Thu, Feb 17, 2005 - Page 6 News List

Fingerprint might hold key to Da Vinci painting mystery


This reproduction made available on Tuesday shows the Adoration of the Christ Child. Recently restored, the artwork is at the center of a dispute involving is attribution.


Art historians had always detected the style of Leonardo da Vinci in the mysterious painting Adoration of the Christ Child, which is regarded as a gem of the Renaissance.

But there was never any proof. Now, a fingerprint discovered in the original paint may finally solve the puzzle.

Experts at Rome's Galleria Borghese, where the painting is housed, discovered the print after removing layers of varnish from the 500-year-old circular painting during restoration work last year.

"It didn't exactly jump out at first. I wouldn't have found it if I hadn't been using my microscope,'' said restorer Elizabetta Zatti.

"But when I had cleaned down to the original paint, I noticed a slightly yellow patch in the top left part of the sky, right near the edge," Zatti said.

Given that Leonardo is known to have deliberately left fingerprints hidden in some of his works as a kind of signature, the discovery has raised hopes that this 1m wide painting of Joseph and the Virgin Mary gazing down at the infant Jesus, may also be his.

"It's clearly a fingerprint left while the paint was still wet. But we still don't really know whose finger it belongs to," Zatti said.

To identify the fingerprint, the Galleria Borghese will send enlarged photos to Poland in March for comparison with a print Leonardo left on his Lady with an Ermine, which is kept at the Czartoryskich Museum in Krakow.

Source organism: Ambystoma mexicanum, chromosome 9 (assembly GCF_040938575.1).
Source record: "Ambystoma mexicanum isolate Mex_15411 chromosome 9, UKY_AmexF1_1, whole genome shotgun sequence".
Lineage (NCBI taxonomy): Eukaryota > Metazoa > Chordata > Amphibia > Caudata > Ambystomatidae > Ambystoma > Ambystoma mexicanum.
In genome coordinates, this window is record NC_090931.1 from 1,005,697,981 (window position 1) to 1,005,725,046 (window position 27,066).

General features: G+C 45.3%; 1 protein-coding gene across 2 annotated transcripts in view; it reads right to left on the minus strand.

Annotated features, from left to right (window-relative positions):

Zatti's year-long restoration involved removing layers of varnish that had dulled the colors and concealed some of the details of the original painting.

The clean-up revealed much of Leonardo's style, particularly the use of chiaroscuro, and the sfumato technique, which softens outlines of figures. Other hidden details of the painting were uncovered in the restoration, including typically Leonardesque symbolism such as wild primrose, which represents resurrection, and the blue veronica flower, symbol of the eyes of the Virgin Mary.

Art historians will be wary of jumping to conclusions until more extensive research has been carried out on the fingerprint.

"If that is his fingerprint, it means at least that he has worked on that painting," said Alessandro Vezzosi, the director of a museum dedicated to Leonardo near Florence.

Since the work first appeared in the records of the collection of the Borghese family in the 1790s, it has been attributed to various Renaissance artists including Raphael, Ghirlandaio and Lorenzo di Credi. In 1926 a renowned art critic, Roberto Longhi, attributed it to the Florentine artist Fra Bartolomeo.

This story has been viewed 8004 times.

Comments will be moderated. Remarks containing abusive and obscene language, personal attacks of any kind or promotion will be removed and the user banned.

TOP top